Read the Revolution
George Washington's AmericaDecember 7, 2016
Throughout his life George Washington amassed an impressive personal collection of over ninety maps and atlases. Upon his death, a selection of those maps was bound together into an atlas (now owned by Yale University) and used as the foundation for George Washington's America: A Biography Through His Maps by Barnet Schecter. Twenty-six of his maps, depicting locations from Cape Breton Island, Nova Scotia to the western coast of Florida and the Gulf of Mexico, have been reproduced in rich detail and full color. The maps highlight the prominent role of geography in shaping Washington's personal, military, and political outlook. In crafting this unique biography, Schecter interweaves Washington's maps with his correspondence and other writings to produce a narrative portrait that interprets his life as a surveyor, military commander, president, and finally private citizen and land speculator.
The following excerpt featuring the 1775 map, A Plan of the City of New York and Its Environs* introduces the unique issues facing Washington and the Continental Army in the early1776 as they began to fortify and defend the city from the British.
*The maps featured in George Washington's America: A Biography Through His Maps are in the Yale University Library Map Collection.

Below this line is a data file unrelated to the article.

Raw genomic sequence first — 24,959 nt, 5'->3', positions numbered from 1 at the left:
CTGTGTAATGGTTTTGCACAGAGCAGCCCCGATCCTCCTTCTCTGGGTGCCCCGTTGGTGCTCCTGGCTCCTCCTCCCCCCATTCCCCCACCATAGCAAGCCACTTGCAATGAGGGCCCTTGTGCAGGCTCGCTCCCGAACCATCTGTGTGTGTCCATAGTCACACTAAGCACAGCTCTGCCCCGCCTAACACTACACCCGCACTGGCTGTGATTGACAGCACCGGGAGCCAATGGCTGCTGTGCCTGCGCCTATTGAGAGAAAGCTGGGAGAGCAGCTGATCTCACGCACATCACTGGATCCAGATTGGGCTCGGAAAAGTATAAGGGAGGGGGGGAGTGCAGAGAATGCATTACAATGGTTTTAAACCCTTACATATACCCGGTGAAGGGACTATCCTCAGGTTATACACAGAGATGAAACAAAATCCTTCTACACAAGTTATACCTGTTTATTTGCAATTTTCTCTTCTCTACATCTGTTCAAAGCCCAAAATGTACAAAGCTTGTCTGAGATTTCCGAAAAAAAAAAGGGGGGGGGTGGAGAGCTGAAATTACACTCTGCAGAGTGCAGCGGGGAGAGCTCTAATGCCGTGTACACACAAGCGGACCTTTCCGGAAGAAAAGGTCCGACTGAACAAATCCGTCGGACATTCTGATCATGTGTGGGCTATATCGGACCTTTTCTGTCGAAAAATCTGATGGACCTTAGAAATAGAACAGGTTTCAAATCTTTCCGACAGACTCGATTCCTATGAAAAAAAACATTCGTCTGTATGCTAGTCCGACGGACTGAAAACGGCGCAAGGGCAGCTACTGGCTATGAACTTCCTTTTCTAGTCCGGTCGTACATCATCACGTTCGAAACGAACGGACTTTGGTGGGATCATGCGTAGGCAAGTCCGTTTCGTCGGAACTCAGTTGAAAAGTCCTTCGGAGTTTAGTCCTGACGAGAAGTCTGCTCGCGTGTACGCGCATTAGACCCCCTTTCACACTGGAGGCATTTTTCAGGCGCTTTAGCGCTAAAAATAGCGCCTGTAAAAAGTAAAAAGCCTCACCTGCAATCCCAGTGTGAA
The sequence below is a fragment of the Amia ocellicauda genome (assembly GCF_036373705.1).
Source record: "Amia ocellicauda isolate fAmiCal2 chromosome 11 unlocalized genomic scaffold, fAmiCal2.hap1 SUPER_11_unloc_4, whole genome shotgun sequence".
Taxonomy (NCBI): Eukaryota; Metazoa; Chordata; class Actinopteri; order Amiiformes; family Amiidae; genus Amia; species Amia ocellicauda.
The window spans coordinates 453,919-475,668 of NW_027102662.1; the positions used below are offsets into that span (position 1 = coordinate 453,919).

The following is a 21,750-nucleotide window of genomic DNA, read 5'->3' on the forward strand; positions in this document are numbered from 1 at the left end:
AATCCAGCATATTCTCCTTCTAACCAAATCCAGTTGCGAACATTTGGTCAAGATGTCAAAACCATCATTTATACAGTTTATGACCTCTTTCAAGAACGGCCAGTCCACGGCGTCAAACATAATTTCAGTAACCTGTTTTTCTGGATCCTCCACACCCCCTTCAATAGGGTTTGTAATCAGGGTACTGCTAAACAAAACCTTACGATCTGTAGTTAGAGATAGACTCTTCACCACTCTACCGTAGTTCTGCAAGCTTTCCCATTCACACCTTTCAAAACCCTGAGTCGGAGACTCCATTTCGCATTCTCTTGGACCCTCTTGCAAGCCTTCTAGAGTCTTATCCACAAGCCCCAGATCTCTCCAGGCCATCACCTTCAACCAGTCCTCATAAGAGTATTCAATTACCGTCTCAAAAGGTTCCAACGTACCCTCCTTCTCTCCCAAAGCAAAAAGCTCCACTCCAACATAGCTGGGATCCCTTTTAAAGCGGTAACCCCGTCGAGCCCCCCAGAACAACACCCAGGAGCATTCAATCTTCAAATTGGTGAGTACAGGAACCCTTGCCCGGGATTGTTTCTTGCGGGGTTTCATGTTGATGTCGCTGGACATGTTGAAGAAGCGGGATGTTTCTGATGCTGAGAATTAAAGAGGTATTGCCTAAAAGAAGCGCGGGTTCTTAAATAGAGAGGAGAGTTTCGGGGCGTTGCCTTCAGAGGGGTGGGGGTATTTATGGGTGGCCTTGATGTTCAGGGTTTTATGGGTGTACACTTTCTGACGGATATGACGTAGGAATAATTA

'The consequences of the enemy's possessing themselves of New York have appeared to me so terrible that I have scarcely been able to sleep,' Washington's second in command, Major General Charles Lee, wrote to him in Cambridge on January 5, 1776. An eccentric Englishman who had resigned his commission in the British army to join the American cause, Lee was gifted with a flair for language and the power of persuasion. He had written a highly influential piece of American propaganda in the run-up to the war, and now he urged Washington to send him through Connecticut to recruit a regiment of volunteers that would 'effect the security of New York-and the expulsion or suppression of that dangerous banditti of Tories who have appeared on Long Island ... Not to crush these serpents before their rattles are grown would be ruinous.'
Leery of Lee's mercurial temperament and careful not to overstep his own authority, Washington consulted with John Adams, who assured him in a letter from Watertown, Massachusetts, the following day that as commander in chief he did not need further authorization from Congress to send Lee into New York at the head of a regiment. Moreover, Adams declared, New York was the greatest strategic prize in North America. The city, the province, and the Hudson River flowing through it were of 'vast importance,' he wrote, forming 'the nexus of the northern and southern colonies, as a kind of key to the whole continent, as it is a passage to Canada, to the Great Lakes, and to all the Indian nations. No effort to secure it ought to be omitted.' (See A Plan of the City of New-York, page 122.)